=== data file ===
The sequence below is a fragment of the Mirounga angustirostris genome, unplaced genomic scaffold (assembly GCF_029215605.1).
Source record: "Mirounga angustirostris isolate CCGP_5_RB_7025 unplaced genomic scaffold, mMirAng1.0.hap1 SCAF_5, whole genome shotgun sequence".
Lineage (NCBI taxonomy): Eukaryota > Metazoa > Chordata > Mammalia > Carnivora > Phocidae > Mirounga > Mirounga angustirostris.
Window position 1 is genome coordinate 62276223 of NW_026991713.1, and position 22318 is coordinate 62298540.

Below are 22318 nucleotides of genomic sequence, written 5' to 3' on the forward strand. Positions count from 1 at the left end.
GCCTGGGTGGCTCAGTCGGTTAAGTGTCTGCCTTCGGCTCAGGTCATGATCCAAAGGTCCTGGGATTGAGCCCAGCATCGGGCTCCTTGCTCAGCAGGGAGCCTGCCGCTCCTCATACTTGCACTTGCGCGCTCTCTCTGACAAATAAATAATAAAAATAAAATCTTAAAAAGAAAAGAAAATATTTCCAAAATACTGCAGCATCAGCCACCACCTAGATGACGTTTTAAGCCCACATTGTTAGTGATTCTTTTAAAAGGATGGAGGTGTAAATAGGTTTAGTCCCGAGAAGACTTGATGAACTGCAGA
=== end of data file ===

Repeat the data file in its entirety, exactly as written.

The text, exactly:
The sequence below is a fragment of the Mirounga angustirostris genome, unplaced genomic scaffold (assembly GCF_029215605.1).
Source record: "Mirounga angustirostris isolate CCGP_5_RB_7025 unplaced genomic scaffold, mMirAng1.0.hap1 SCAF_5, whole genome shotgun sequence".
Lineage (NCBI taxonomy): Eukaryota > Metazoa > Chordata > Mammalia > Carnivora > Phocidae > Mirounga > Mirounga angustirostris.
Window position 1 is genome coordinate 62276223 of NW_026991713.1, and position 22318 is coordinate 62298540.

Below are 22318 nucleotides of genomic sequence, written 5' to 3' on the forward strand. Positions count from 1 at the left end.
GCCTGGGTGGCTCAGTCGGTTAAGTGTCTGCCTTCGGCTCAGGTCATGATCCAAAGGTCCTGGGATTGAGCCCAGCATCGGGCTCCTTGCTCAGCAGGGAGCCTGCCGCTCCTCATACTTGCACTTGCGCGCTCTCTCTGACAAATAAATAATAAAAATAAAATCTTAAAAAGAAAAGAAAATATTTCCAAAATACTGCAGCATCAGCCACCACCTAGATGACGTTTTAAGCCCACATTGTTAGTGATTCTTTTAAAAGGATGGAGGTGTAAATAGGTTTAGTCCCGAGAAGACTTGATGAACTGCAGA